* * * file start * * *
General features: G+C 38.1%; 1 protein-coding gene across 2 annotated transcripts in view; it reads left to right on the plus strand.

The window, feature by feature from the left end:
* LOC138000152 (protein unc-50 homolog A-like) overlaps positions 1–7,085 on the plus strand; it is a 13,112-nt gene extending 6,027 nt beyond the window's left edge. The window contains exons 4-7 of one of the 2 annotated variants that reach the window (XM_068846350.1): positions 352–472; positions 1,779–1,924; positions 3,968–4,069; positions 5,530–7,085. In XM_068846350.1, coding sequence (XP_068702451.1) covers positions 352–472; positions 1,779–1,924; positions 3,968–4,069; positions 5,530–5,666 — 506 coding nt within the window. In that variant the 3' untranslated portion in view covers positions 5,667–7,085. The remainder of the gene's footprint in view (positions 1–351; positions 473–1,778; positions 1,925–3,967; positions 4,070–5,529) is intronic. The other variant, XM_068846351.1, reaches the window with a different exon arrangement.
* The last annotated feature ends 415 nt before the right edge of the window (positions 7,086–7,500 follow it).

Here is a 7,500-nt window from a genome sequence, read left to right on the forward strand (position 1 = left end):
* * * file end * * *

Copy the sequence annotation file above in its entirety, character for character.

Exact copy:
General features: G+C 38.1%; 1 protein-coding gene across 2 annotated transcripts in view; it reads left to right on the plus strand.

The window, feature by feature from the left end:
* LOC138000152 (protein unc-50 homolog A-like) overlaps positions 1–7,085 on the plus strand; it is a 13,112-nt gene extending 6,027 nt beyond the window's left edge. The window contains exons 4-7 of one of the 2 annotated variants that reach the window (XM_068846350.1): positions 352–472; positions 1,779–1,924; positions 3,968–4,069; positions 5,530–7,085. In XM_068846350.1, coding sequence (XP_068702451.1) covers positions 352–472; positions 1,779–1,924; positions 3,968–4,069; positions 5,530–5,666 — 506 coding nt within the window. In that variant the 3' untranslated portion in view covers positions 5,667–7,085. The remainder of the gene's footprint in view (positions 1–351; positions 473–1,778; positions 1,925–3,967; positions 4,070–5,529) is intronic. The other variant, XM_068846351.1, reaches the window with a different exon arrangement.
* The last annotated feature ends 415 nt before the right edge of the window (positions 7,086–7,500 follow it).

Here is a 7,500-nt window from a genome sequence, read left to right on the forward strand (position 1 = left end):